• Hold Theophylline medication for 48 hours prior to your test.
  • Do not drink, eat, or take any medications containing caffeine for 24 hours prior to your exam.
  • No smoking the morning of the exam.
  • Do not eat breakfast the morning of your exam. 

Procedure: You will be injected with the tracer and scanned 45 minutes later with your heart beating at a resting pace. Persantine will be injected with the tracer and scanned 45 minutes later with your heart beating a resting pace. Persantine will be injected into your body through an IV for approximately 4 minutes. Five minutes later, the radioactive tracer will be injected into your body through the same vein. After the Persantine and tracer move throughout your body for about an hour, another set of pictures will be taken. Inform your physician or technologist immediately if you experience side effects during or after your Persantine Cardiolite Stress Test. 

Scan Time: 2-3 hours

Gastric Emptying Scan:

The Gastric Emptying Scan allows physicians to identify abnormalities in the emptying of the stomach. 

Preparation: Patient should fast for 12 hours prior to the scan.

Procedure: The patient eats an egg that is mixed with the isotope, which evaluates if the stomach empties correctly. 

Scan Time: 2.5 hours

HIDA Scan (Gallbladder): 

Hepatobiliary Iminodiacetic Acid (HIDA) Scans are used to evaluate the function of the gallbladder and bile ducts. This scan is often used to determine whether there is an obstruction to the bile ducts, disease of the gallbladder, and bile leaks. 

Preparation: Patient must fast for at least four hours prior the exam.

Procedure: An initial injetion evaluates gallbladder function. The exam may have an additional part called an EF, which is an additional injection to measure the amount of gallbladder emptying.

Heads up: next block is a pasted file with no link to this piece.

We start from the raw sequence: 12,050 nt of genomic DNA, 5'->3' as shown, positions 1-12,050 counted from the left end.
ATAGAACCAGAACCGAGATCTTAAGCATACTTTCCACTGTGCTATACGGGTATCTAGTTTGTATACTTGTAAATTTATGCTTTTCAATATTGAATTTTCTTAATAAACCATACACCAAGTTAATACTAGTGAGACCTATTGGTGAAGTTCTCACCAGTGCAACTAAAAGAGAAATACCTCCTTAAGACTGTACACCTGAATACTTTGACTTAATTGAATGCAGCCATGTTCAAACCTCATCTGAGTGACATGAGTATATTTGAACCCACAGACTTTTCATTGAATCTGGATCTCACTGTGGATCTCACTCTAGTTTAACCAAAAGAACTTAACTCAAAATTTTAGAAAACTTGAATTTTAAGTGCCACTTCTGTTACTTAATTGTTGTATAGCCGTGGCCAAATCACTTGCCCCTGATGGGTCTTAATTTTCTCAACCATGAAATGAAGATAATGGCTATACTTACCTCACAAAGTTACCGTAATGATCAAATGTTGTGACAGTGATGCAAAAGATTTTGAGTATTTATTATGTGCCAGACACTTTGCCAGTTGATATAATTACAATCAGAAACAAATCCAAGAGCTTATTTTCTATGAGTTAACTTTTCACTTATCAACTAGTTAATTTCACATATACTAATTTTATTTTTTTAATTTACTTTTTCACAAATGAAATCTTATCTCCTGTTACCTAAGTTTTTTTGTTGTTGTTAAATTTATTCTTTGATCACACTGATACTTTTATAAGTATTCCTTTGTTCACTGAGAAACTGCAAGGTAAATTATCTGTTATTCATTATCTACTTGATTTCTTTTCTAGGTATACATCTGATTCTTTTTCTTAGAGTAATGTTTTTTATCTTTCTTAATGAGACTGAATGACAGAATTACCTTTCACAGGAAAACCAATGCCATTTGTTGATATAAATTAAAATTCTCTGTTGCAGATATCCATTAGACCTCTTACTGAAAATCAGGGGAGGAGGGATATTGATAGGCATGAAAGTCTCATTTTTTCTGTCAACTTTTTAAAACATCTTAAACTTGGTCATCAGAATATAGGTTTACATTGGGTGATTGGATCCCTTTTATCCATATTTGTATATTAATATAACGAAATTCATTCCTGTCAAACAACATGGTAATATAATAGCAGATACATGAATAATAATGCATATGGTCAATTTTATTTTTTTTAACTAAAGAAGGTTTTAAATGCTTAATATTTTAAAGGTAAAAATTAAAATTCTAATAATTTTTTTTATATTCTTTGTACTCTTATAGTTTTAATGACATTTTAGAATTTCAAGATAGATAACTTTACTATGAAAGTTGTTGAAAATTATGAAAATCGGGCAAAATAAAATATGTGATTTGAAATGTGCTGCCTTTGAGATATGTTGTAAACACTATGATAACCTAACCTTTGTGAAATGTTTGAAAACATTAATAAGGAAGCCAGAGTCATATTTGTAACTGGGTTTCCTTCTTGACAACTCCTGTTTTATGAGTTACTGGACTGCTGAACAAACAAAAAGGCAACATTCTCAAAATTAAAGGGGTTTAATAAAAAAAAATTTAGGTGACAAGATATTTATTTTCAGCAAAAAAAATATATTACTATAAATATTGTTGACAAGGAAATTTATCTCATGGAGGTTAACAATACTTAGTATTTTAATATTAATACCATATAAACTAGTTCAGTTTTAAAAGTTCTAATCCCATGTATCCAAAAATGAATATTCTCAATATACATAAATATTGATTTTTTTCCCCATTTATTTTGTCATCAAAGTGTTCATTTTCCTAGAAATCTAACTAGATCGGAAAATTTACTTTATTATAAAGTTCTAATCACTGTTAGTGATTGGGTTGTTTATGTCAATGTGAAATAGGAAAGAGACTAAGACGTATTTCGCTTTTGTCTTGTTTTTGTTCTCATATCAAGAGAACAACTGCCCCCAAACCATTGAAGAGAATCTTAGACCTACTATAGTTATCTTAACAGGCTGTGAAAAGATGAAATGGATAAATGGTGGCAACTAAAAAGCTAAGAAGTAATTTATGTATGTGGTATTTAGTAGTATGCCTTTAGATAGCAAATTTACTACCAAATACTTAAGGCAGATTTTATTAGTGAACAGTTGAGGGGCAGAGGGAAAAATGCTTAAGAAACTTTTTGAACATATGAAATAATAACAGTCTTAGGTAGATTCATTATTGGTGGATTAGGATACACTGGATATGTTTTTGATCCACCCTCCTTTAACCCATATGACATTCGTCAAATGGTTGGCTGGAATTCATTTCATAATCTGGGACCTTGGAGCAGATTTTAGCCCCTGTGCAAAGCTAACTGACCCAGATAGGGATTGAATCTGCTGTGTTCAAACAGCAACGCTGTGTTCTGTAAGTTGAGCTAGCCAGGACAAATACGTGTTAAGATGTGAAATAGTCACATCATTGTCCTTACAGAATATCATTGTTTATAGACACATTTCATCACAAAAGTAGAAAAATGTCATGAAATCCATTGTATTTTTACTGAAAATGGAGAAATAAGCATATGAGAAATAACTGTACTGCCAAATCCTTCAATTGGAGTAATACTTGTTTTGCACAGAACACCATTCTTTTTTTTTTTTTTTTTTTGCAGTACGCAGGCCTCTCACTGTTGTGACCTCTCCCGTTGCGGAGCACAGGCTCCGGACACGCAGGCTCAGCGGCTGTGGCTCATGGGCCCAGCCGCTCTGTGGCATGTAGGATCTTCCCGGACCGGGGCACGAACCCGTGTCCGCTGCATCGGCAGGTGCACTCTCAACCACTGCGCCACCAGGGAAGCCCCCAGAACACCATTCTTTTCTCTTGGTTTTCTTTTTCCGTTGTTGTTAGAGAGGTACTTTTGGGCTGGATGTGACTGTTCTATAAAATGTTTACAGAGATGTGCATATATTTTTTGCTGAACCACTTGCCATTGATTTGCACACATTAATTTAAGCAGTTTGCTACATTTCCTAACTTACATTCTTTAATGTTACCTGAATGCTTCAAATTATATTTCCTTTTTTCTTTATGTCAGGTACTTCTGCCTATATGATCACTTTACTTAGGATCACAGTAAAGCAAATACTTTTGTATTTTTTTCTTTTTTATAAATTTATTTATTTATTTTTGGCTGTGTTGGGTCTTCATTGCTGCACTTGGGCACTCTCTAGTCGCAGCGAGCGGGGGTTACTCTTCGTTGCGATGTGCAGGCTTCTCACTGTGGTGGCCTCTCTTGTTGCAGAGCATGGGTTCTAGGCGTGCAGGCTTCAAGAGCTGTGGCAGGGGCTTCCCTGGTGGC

Scan Time: Four hours if the gallbladder does not fill.

Liver Scan: 

Liver scans assess the function of the liver and identifies certain conditions such as cancer, tumors, cirrhosis, and hepatitis. 

Preparation: None

Procedure: The isotope is administered by an injection and images are taken of the liver. 

Scan Time: 1.5 hours

Lung Scan:

Lung scans look at the flow of air and blood into your lungs. It helps diagnose shortness of breath, chest pain, blood clots, or chronic obstructive airways disease. 

Preparation: Bring any chest x-rays done previously with you.

Procedure: the study has two parts. In the first part, the patient inhales the isotope through a breating apparatus and is then scanned. The second part is an injection to check blood flow to the lungs. 

Scan Time: 1 hour

MUGA Scan (Gated Heart):

The MUGA Scan assesses the function of the heart and the pumping function of the ventricles. 

Preparation: None

Procedure: The patient has blood drawn which is mixed with an agent that tags to the red blood cells. The mixture is injected back into the patient and scanning is done to evaluate the left ventricle. 

Scan Time: 1.5 hours

Renal Scan: 

Renal scans assess the anatomy, blood supply, and function of the kidneys.

Preparation: None

Procedure: The patient is injected and scanned immediately for renal function. The patient should come one hour before the study to begin to be hydrated with IV saline. An injection of the isotope will then be given.

Scan Time: 2 hours

Thyroid Scan: 

Thyroid Scans take images of the chemical reactions taking place within the thyroid. 

Preparation: None

Procedure: Isotope is administed through an injection.

Scan Time: 45 minutes

Thyroid I123 Scan:

Thyroid I123 Scans show the shape and size of your thyroid. 

Preparation: Patient must fast for 12 hours before the exam and must be off of thyroid medication for at least three weeks prior to the study at the discretion of their physician.

Procedure: Patient is administered the isotope in a capsule form and comes back to the Radiology Department at two, six, and 24 hours for scanning. 

Scan Time: 2 day study

When will I be informed of my results?

After your Nuclear Medicine Study, the radiologist will mail or fax the results to your physician. The average turnaround time for Radiology reports at J.C. Blair is about 8 hours unless the Radiologist needs to research more information about your medical history or previous studies for comparison. Your physician will schedule an appointment with you where he or she will discuss the study results. 

To schedule your Nuclear Medicine Study, if you have questions, call J.C. Blair Memorial Hospital's Radiology Department at (814) 643-8624 or (814) 643-8626.